Joseph Fielding Smith was born in Salt Lake City on 19 July 1876, the son of Joseph F. Smith, sixth president of the Mormon Church, and grandson of Hyrum Smith, brother to Joseph Smith, the church's founder. He grew up on the family farm in Taylorsville in Salt Lake County. He was called to the Quorum of the Twelve Apostles and ordained by his father in April 1910. Their combined years in the apostleship spanned in unbroken chain more than one hundred years.
Joseph Fielding Smith married Louise Shurtliff on 16 April 1898 and they had two daughters. She died on 30 March 1908. He then married Ethel A. Reynolds on 2 November 1908 and they had nine children. After her death in 1937, he married Jessie Ella Evans on 12 April 1938.
As a young man, Joseph Fielding Smith labored as a missionary in England from 1899 to 1901. Upon his return, he was employed by the church as a historian, becoming Assistant Church Historian in 1909 and Church Historian in 1921. He continued to hold this position until he became the president of the church. His most significant historical work was Essentials in Church History. First published in 1922, this volume passed through twenty-four printings and numerous foreign translations. He also compiled and edited what is perhaps the most often cited volume in Mormon literature--The Teachings of the Prophet Joseph Smith (1938), a book that has also seen many reprintings.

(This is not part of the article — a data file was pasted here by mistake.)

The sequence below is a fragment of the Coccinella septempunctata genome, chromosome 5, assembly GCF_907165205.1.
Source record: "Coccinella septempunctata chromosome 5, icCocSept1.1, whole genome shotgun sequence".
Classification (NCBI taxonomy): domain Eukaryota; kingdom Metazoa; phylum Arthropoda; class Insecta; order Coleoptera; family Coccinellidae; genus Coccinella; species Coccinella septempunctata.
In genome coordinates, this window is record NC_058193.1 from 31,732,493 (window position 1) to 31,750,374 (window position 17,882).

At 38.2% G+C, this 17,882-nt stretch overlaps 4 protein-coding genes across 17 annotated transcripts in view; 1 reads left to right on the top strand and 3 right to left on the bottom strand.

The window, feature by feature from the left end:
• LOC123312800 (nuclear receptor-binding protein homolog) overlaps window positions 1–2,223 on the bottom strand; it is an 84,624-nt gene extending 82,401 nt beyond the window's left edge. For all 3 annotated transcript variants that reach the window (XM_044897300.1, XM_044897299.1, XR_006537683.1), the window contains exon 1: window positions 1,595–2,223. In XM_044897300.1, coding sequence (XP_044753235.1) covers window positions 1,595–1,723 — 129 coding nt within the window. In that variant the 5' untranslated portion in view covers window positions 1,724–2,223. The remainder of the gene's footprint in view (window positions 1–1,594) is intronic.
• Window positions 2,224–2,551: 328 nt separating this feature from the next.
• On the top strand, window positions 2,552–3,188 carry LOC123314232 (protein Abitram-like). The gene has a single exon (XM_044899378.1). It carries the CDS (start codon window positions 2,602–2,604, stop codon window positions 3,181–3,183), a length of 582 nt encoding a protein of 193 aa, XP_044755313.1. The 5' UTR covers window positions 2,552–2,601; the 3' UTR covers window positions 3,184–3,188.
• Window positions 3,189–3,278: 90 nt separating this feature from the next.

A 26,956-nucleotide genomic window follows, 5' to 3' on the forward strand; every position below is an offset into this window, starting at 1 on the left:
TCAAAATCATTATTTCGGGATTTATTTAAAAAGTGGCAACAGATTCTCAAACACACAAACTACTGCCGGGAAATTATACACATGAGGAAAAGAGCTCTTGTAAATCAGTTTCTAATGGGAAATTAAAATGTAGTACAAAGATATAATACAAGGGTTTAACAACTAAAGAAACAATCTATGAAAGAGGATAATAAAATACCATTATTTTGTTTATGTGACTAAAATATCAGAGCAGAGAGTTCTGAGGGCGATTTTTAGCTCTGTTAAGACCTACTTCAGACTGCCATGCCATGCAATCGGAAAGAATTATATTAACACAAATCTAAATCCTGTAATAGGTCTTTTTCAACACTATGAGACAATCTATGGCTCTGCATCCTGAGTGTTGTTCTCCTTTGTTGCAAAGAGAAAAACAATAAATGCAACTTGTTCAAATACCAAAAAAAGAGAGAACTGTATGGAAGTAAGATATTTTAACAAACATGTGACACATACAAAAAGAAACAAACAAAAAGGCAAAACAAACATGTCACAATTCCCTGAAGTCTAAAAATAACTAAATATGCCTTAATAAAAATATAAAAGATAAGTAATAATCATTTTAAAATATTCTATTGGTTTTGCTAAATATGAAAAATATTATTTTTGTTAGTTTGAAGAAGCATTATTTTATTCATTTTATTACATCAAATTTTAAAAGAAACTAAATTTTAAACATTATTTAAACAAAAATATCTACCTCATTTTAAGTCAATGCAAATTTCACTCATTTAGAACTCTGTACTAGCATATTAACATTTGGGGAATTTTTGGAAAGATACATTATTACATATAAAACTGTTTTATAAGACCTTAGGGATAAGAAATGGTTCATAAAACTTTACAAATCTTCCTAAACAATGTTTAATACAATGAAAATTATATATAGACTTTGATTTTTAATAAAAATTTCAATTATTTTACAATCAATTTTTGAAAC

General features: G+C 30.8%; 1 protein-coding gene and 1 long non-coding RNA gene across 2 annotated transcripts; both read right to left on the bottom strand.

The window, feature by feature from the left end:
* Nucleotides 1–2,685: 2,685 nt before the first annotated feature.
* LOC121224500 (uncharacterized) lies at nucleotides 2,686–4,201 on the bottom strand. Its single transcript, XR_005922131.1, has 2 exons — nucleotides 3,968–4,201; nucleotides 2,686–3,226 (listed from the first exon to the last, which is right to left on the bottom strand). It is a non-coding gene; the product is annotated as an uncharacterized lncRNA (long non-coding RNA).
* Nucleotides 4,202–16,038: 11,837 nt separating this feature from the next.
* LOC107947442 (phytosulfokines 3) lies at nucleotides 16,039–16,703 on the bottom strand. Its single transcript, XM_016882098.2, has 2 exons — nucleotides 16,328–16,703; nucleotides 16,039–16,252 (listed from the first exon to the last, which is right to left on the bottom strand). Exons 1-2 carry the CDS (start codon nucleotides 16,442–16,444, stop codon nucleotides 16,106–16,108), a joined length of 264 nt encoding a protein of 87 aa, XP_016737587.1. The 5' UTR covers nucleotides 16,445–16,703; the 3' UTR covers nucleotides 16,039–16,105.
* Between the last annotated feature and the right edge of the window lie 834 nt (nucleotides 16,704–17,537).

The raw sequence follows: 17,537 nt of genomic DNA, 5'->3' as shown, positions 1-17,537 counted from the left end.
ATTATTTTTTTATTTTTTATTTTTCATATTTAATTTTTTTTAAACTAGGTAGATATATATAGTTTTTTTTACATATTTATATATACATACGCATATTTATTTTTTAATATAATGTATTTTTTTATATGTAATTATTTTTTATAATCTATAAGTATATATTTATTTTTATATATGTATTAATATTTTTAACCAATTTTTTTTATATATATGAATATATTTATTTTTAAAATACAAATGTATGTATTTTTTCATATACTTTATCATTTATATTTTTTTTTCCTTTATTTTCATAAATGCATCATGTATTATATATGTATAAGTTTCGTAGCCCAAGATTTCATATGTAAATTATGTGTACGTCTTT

Joseph Fielding Smith served in the leading quorums of the church for over sixty-two years. He was sustained as president of the Quorum of the Twelve in 1951, and was ordained president of the church with the death of David O. McKay in January 1970.
Joseph Fielding Smith was popularly regarded as the LDS Church's chief theologian and spokesman on doctrinal matters. Heber J. Grant referred to him as the most knowledgeable man in the church on the scriptures. He wrote a regular article in the church magazine, the Improvement Era, entitled, "Answers to Gospel Questions" from 1953 to 1967. These articles have been gathered into five volumes. He wrote more than two dozen books. Smith was also an avid genealogist, and served as an officer in the Utah Genealogical Society for more than thirty years, as well as in the presidency of the Salt Lake Temple for two decades. He died in Salt Lake City on 2 July 1972.
Joseph F. McConkie